Glass Half Full: Being Optimistic About 2014

This guy. This guy right here. - Kim Klement-USA TODAY Sports

What to like about the Braves going into 2014.

Starting to get nervous about the Braves? Does Tommy John got you down? Yeah, me too. Pretty sure I could write a dour 90's pop ballad about the frailty of the human elbow ligament right about now. And right about now I'm imagining Mark and Andrew crooning in N'SYNC and OH GOD KILL IT WITH FIRE.

Err, sorry, where was I? Oh yeah, injuries suck. But that said, we still have plenty of reasons to be optimistic about the Braves this season. So let's put on our rose-colored glasses and take a look at what we have to be optimistic about for this season! Spoiler alert: it's more than you might think.

B.J. Upton and Dan Uggla - Wait, Upton and Uggla? I know it sounds crazy, but hear me out before you call for the padded car. B.J. Upton and Dan Uggla were truly, madly, deeply awful last year. There's no two ways around it. They sucked. Uggla posted a whopping 0.5 fWAR, while B.J. posted a comically-awful -0.6. That was the lowest on the team, without qualification. Put another way, every single player who swung a bat for Atlanta last year was more valuable on offense than B.J. was. That includes pitchers. Try and wrap your head around that one without crying. *passes Kleenex*

So, why should we optimistic about them again? Simple! Regression to the mean. When you hear the word "regression" tossed about in sports, it's usually in reference to someone who had one crazy season. People will use regression to argue that the player can't repeat such a good performance (Chris Davis, anyone?). And oftentimes, they're correct. A player can alter his "mean" performance by making adjustments in swings, disciple, etc., but that alone can't explain random variation in numbers from one season to the next.

This isn't to take anything away from great seasons, but it's just a statistical fact. If variation didn't exist, we'd more-or-less expect players to always put up the same numbers. And that's no fun.

But regression also works the other way around. For every out-of-the-blue 53 homer season from the likes of Chris Davis, there's also the "Oh God I can't look away" trainwreck season from the likes of B.J. Upton and Dan Uggla. And just like we shouldn't expect Davis to be *that* excellent going forward, we also shouldn't expect Upton and Uggla to be that bad.

We shouldn't throw last season out altogether in determining our expectations, but it should just be looked at as one piece of their larger careers. I expect both Upton and Uggla to be better than they were last year. And last year, the Braves won 96 games with Upton and Uggla combining to do literally nothing for the club (-0.1 fWAR combined). Imagine what the club could do with even marginal improvement on their parts.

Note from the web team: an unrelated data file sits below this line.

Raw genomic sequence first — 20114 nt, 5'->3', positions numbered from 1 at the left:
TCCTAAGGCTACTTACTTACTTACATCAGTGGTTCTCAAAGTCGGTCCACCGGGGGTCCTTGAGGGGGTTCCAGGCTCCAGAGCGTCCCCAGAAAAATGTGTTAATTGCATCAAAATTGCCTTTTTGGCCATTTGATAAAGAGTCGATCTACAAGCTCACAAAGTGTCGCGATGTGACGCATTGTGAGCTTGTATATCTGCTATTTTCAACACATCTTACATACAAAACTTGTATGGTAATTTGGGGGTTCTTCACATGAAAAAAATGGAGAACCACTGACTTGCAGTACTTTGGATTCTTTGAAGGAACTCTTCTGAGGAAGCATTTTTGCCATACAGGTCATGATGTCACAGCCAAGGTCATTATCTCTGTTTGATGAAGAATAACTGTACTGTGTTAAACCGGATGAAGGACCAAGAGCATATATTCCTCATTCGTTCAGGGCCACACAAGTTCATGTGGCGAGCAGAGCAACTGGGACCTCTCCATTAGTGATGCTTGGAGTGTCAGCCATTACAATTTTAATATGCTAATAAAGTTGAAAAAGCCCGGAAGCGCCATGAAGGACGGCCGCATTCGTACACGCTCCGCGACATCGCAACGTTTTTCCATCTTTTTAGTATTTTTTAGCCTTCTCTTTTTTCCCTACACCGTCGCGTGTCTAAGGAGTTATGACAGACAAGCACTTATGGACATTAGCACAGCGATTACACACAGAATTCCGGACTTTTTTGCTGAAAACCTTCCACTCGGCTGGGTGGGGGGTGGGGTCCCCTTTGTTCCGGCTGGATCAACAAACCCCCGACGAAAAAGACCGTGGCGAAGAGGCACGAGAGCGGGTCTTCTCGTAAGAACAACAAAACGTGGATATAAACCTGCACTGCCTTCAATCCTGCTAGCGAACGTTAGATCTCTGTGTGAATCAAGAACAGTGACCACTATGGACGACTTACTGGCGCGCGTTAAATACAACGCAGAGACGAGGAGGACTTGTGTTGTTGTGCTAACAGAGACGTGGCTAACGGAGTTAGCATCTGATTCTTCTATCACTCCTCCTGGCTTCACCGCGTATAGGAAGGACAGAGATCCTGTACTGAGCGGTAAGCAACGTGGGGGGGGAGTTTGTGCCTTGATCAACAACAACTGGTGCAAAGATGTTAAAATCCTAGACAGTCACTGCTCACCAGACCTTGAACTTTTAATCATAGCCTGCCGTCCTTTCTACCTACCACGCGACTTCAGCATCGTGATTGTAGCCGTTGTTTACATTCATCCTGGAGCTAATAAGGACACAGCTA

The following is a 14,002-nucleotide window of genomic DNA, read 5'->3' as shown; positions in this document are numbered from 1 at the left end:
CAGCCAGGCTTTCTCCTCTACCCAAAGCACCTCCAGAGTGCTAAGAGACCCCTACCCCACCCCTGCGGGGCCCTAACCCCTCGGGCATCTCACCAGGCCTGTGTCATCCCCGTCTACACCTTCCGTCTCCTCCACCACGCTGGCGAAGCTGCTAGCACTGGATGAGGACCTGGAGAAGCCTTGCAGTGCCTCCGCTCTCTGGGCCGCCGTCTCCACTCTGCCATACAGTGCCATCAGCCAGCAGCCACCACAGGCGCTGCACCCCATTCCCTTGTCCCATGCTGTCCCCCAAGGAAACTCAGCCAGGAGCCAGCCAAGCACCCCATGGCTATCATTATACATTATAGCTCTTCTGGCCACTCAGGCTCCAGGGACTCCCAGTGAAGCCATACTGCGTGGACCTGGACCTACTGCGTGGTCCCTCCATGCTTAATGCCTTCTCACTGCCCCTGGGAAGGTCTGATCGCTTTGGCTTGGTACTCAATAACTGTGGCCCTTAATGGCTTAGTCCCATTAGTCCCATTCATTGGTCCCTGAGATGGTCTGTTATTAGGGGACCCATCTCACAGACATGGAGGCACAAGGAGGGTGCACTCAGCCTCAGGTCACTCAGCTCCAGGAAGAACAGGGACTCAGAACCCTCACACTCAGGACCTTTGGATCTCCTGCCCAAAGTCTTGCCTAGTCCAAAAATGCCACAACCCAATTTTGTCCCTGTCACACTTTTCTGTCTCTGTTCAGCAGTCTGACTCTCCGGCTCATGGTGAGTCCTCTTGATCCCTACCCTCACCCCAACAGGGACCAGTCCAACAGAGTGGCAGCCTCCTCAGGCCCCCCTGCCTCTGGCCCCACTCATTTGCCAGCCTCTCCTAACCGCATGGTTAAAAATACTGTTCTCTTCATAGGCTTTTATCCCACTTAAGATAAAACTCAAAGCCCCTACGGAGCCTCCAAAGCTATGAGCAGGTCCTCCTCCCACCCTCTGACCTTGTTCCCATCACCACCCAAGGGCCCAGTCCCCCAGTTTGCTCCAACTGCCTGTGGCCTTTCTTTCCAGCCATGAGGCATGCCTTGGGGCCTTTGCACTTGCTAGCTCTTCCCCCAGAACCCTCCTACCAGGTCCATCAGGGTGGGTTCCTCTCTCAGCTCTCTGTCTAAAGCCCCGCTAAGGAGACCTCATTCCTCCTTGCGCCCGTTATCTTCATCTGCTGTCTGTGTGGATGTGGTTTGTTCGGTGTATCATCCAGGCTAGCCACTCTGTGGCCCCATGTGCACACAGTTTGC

Jason Heyward - Now we're talking. Jason Heyward is truly a special talent. Heyward posted a 3.4 win season last year, despite starting slowly (due to impending appendecitis) and missing 58 games due to injury. He's unfairly gotten the "injury-prone" label after last year despite the fact that his two injuries last year were caused by internal infection and a Mets starter not being able to spot his fastball (stop me if you've heard that before). Now that he's finally healthy, the sky's the limit for Jason.

Expect him to be a terror at the top of the order while continuing to play Gold Glove-caliber defense in right field. For my money, a 25/25 season isn't out of the question. I honestly believe Heyward could put up a 7 win season this year. And even if that's a little too rosy, we can still expect substantial improvement.

If you haven't seen it yet, and for some reason need further proof of what an absurd physical specimen Heyward is, just watch this video of his home run from the other day. I half-expected to hear someone yell "PULL!" before he hit it.

Rotation Depth - Few teams can scout pitching quite like the Braves can. For most teams, losing two starters, including your de facto "ace", would be a death knell. Atlanta just keeps on churning. I'm not going to sit here and suggest to you that Gus Schlosser or David Hale can be every bit the pitcher that Kris Medlen was, but don't be surprised if they make several solid turns in Atlanta's rotation.

Atlanta's pitching development has always been top notch, and that culminates at the top with Rodger McDowell. I've never seen any team get more out of less than the Atlanta Braves. I mean, they made Jair Jurrjens an all-star! Is the rotation in great shape? Of course not. But it's hardly worthy of the FULL-BLOWN PANIC that some seem to think.

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And if that isn't enough, remember that Atlanta returns most of their players from last year's 96 win team, including the best shortstop and closer on planet Earth. Thinks may not be looking great right now, but I have a feeling we'll be just fine.

(Tune in tomorrow for Ben to be a total buzzkill!)

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